Imagine you have your personal guide through the streets of Toronto. Someone who walks with you as you discover the hidden gems of the city. Someone who opens your eyes to what makes this city work, what can be improved and how it all fits together.
For the last seven years, Spacing Magazine and its team of editors have been this guide. The team – Matthew Blackett, Dale Duncan, Todd Harrison, Shawn Micallef and Dylan Reid – are the recipients of one of the two 2010 Jane Jacobs prizes.
From its beginnings in 2003, Spacing has celebrated the public spaces of Toronto and its residents who inhabit, use and play in the city’s streets, sidewalks, laneways, parks, ravines, green spaces, transit and underground systems.
The magazine’s editors look very carefully at how the city works, what the street-level dynamics are in this city, and how we work together in the city economically. This, of course, is very much in tune with Jane Jacobs’ ideas that rather than starting with an ideological or theoretical approach about how things work, you should start with observing closely and drawing your lessons from there.
As Matt Blackett, one of Spacing’s founders, explains, the magazine has a strong focus on the good things that are happening in the city. The magazine and its website (www.spacing.ca) help us understand parts of the city that many of us do not visit or live in. They always start at the level of the street and what actually happens in the urban landscape; they reveal what is hidden but should be seen and understood. They even make the suburbs look good and show that they are not the complete wasteland as many would describe them.
Picking up a copy of Spacing, you may come across an article about the beauty of sewer maintenance hole covers, a feature story about the rules that govern Torontonians in their daily lives, a map that shows where we live dictates how Torontonians get around, and a special issue on water describing everything from wading pools, the ravines to water towers.
Spacing is not an advocate for a particular issue. With its collective team of writers it promotes the healthy discussion of a whole range of issues from a variety of perspectives. It has become influential in the city by drawing together a whole new generation of writers, photographers, illustrators and bloggers who love the city and observe it and interact with it. They have made a decision to make Toronto their home. They want this city to be one of the greatest places to live in this country if not the world. And over the years many of these writers have spread out to other publications and taken their interest and influence on city issues with them.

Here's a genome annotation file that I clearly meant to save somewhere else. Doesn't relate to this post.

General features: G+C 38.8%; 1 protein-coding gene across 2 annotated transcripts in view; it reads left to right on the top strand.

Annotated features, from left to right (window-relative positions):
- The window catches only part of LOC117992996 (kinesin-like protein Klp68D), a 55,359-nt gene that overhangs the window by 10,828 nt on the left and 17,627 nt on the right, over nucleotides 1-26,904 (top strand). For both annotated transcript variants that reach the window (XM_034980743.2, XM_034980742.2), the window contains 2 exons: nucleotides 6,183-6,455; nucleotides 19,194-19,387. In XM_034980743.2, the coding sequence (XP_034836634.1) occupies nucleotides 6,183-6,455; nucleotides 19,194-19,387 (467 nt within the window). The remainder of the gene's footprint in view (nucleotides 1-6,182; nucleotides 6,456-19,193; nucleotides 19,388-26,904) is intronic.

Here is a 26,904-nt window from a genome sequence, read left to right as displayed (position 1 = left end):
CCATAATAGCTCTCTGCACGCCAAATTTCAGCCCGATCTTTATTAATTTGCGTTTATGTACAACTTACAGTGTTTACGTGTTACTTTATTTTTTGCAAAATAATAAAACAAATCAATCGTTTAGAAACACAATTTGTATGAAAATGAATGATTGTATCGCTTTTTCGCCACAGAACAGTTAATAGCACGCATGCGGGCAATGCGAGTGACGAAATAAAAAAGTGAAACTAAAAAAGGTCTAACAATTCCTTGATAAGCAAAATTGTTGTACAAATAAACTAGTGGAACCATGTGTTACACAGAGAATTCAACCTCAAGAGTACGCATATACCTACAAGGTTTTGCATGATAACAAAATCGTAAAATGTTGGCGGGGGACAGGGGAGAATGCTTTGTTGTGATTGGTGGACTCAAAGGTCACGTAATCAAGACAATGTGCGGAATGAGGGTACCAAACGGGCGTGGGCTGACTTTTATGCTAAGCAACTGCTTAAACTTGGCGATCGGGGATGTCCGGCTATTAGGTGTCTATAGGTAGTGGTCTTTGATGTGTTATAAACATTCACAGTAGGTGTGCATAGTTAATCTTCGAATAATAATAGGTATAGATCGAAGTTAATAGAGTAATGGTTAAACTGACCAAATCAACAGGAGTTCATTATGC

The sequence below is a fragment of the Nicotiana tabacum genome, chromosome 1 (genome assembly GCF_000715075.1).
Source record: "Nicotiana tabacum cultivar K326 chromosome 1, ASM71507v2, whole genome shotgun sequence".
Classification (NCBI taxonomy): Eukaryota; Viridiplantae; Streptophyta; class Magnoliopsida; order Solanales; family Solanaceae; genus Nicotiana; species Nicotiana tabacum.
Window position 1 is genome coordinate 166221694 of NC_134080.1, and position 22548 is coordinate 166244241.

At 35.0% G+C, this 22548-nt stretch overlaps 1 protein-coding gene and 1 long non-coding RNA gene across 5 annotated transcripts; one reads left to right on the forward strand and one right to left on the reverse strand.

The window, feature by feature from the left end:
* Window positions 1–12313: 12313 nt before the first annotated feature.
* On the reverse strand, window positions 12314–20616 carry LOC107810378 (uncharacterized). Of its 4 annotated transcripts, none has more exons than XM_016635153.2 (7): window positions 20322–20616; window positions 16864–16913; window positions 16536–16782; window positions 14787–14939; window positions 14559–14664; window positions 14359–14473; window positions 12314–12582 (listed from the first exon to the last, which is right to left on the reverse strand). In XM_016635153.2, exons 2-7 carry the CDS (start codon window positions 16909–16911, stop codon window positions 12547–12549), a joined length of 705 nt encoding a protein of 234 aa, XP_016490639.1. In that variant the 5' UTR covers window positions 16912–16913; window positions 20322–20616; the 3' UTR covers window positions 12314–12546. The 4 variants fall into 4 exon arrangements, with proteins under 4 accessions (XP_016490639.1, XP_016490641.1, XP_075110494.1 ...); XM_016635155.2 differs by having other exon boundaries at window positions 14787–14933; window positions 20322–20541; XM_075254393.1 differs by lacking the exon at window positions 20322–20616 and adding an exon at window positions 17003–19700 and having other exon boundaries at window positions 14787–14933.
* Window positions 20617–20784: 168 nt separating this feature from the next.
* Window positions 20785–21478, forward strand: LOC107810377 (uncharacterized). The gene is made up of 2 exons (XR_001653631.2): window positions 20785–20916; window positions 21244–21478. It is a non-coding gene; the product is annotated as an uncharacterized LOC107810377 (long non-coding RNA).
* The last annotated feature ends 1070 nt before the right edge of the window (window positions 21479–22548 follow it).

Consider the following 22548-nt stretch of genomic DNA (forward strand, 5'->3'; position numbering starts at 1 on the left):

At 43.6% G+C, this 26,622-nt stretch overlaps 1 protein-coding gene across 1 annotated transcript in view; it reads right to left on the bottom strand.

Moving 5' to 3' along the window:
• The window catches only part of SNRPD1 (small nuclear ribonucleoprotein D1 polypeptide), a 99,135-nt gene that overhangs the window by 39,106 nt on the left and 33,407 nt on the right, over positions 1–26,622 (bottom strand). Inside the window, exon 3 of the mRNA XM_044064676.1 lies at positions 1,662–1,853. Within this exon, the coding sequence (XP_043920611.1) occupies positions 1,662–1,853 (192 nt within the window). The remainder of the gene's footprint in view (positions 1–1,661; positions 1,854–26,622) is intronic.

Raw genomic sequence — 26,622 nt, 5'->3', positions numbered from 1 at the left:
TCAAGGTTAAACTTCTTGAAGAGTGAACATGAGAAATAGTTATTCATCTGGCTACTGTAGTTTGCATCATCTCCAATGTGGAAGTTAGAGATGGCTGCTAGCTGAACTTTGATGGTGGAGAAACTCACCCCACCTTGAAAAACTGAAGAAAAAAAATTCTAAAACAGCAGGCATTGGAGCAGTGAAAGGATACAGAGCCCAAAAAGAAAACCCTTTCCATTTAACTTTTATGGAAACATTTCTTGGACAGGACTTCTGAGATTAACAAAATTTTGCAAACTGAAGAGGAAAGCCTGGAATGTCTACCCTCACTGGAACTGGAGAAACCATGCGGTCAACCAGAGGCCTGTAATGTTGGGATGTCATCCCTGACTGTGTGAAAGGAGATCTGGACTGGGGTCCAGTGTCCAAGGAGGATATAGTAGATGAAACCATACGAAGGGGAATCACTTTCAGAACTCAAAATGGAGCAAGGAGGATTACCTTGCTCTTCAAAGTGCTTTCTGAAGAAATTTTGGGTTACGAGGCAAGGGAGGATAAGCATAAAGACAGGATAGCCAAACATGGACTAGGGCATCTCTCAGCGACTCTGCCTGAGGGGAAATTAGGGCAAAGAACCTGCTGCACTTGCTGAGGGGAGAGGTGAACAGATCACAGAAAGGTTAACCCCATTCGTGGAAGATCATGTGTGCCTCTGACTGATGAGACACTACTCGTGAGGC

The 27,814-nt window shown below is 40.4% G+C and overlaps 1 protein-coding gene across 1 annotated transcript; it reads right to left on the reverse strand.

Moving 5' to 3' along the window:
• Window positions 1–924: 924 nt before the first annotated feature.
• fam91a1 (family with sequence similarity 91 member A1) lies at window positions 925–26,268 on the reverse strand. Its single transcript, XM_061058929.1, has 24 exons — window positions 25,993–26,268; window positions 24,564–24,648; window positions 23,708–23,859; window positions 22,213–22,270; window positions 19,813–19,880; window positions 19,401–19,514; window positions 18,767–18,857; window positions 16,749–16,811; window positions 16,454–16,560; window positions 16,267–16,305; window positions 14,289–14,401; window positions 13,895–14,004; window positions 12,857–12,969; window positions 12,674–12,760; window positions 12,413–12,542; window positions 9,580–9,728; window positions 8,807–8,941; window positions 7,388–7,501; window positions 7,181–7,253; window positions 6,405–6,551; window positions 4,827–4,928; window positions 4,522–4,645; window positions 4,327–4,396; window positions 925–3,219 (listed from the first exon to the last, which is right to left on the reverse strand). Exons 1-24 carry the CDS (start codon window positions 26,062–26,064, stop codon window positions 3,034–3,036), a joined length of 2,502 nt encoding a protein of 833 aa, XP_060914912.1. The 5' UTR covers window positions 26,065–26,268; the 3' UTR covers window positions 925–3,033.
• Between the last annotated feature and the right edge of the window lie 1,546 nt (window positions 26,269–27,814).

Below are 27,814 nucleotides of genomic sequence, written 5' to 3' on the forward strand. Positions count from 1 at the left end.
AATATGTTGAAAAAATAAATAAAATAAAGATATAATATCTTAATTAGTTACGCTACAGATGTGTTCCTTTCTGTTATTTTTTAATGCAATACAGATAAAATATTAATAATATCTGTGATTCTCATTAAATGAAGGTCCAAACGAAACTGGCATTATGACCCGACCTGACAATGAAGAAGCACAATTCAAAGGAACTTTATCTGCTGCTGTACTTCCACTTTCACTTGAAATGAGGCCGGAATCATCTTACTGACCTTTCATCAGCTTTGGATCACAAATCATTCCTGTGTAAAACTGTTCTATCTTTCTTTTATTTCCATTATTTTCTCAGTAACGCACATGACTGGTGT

As Matt says, “You can complain all you want, but if you don’t do anything about it, if you don’t share your ideas, you end up with the city that you deserve. From that perspective, we want to get out there and make sure that our voices are heard.”
When Spacing began, media coverage of city issues had often been negative and issues such as the TTC and development were treated in isolation. But these issues are inter-related. Matt explains that “our job, we thought, was to make sure that those connections were always being made. So that if you want, you can have a nice big and beautifully designed building. But if you don’t have proper transit to support, then people are going to drive and your experience of the sidewalk outside that beautifully designed building is not nearly going to be as nice as it could be.”
Increasingly, Spacing exposes us to the best of what works in cities across Canada and around the world. Themes such as sustainable living, successful community planning, and smart development are being explored.
Then there are the subway buttons. Since 2004, as a way to raise revenue, Spacing has sold buttons depicting Toronto’s subway stops. They were an instant hit and you can still see many people walking around wearing one. The buttons “were bought mainly as a way to express some kind of hyper-local boosterism. Since then, we’ve heard numerous reasons why people have purchased the one-inch buttons: to remind a young child of their subway stop; a homage to all the places a person has lived; the buttons have even been used in weddings with each table representing a station.”
Thanks to the Spacing team’s passion for Toronto and its suburbs, we can discover and re-discover Toronto – seeing its places and spaces in new ways. Spacing is the perfect guide to how this wonderful city changes, lives and works.